by Daniel Fernández Méndez
The 2020–21 recession has been devastating for the global economy. It has been ninety years since the global economy last suffered through a recession of this magnitude (in the Great Depression). Nonetheless, it seems that the social effects of the current recession have not yet come about. The reason for this disparity between cold macroeconomic data and popular sentiment can be found in the enormous public spending by practically all of the countries in the world.1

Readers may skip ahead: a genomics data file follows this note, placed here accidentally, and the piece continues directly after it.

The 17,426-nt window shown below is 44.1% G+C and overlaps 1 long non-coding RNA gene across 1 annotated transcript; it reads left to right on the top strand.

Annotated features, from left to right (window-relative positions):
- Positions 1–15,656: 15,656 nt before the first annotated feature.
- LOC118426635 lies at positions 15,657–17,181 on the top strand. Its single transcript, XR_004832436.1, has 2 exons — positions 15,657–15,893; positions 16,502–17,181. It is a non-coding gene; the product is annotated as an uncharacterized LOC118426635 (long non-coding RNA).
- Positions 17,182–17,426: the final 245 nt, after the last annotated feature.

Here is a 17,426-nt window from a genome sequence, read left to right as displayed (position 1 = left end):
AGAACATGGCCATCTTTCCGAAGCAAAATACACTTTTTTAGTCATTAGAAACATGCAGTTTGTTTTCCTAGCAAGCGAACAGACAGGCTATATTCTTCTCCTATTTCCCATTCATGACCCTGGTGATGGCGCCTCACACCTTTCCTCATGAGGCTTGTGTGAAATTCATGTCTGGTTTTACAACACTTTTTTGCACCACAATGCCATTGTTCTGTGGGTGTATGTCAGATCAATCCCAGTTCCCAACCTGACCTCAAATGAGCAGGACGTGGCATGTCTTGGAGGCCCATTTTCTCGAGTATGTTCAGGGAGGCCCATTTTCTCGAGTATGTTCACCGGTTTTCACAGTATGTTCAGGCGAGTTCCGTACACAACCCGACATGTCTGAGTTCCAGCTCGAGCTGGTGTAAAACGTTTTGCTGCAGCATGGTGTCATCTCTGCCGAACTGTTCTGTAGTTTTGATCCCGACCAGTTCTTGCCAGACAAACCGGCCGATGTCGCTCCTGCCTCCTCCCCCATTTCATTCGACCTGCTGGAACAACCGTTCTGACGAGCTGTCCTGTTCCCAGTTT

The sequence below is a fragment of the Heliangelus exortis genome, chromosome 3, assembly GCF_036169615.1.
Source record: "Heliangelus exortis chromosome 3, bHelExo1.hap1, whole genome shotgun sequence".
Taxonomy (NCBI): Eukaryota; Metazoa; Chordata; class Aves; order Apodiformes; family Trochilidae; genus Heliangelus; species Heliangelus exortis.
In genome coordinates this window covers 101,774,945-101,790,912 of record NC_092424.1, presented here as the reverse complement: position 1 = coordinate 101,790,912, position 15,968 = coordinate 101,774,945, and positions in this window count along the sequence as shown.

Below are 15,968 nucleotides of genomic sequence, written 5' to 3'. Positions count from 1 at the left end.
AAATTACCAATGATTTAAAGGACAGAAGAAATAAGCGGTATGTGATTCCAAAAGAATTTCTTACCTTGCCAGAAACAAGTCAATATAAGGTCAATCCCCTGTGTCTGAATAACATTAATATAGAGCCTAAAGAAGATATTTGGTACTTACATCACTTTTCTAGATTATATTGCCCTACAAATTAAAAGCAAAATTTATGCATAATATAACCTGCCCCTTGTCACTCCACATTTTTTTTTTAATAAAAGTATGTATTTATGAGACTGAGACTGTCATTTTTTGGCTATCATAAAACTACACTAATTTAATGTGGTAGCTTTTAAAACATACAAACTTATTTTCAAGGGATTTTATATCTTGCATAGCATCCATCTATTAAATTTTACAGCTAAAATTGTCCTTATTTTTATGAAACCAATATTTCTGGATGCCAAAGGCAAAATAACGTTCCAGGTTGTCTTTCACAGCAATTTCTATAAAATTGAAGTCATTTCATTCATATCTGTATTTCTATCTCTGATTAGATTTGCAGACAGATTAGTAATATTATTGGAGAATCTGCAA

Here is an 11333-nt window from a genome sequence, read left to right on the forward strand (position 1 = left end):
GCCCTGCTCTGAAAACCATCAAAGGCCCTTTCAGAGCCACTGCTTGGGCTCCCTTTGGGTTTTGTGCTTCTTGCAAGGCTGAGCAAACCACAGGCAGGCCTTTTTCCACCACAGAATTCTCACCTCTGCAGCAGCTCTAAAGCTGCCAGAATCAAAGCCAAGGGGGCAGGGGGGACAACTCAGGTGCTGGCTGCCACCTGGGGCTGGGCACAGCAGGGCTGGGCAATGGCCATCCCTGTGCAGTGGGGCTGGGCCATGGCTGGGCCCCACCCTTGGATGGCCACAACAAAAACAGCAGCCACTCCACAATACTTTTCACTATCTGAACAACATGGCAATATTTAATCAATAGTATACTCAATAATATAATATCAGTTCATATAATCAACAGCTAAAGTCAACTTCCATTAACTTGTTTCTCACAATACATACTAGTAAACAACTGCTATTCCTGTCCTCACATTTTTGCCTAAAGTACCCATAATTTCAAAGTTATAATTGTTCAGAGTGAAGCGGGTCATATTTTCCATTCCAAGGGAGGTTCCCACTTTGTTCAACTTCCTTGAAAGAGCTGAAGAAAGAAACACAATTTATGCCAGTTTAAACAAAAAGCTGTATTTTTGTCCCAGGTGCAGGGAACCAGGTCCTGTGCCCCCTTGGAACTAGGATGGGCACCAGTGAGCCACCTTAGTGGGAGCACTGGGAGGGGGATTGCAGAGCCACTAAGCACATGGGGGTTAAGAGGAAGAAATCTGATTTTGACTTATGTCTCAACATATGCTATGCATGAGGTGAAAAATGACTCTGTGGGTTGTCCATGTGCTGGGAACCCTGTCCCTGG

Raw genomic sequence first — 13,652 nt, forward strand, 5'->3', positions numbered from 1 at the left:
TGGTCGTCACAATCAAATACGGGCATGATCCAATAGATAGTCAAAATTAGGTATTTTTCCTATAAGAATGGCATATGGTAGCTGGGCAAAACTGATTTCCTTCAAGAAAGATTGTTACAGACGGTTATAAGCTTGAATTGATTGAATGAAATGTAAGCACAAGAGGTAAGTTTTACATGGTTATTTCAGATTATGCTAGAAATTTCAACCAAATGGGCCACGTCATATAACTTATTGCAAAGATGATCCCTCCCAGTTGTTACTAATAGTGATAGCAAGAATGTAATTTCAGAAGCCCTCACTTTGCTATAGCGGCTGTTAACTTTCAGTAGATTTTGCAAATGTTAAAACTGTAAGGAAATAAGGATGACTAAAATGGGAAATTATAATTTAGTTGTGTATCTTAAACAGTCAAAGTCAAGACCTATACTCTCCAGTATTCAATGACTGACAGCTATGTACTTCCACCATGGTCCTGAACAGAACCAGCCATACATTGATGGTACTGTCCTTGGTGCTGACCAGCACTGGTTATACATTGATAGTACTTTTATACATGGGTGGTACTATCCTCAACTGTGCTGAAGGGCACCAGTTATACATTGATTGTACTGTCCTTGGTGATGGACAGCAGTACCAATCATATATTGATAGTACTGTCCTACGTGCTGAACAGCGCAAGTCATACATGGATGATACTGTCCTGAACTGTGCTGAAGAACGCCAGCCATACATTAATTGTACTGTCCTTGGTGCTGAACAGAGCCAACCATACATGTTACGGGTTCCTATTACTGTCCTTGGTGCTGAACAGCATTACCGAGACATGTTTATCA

This article argues that exorbitant increases in public debt, such as those seen in 2020, are not free. It examines the potential economic effects of accumulating vast quantities of public debt.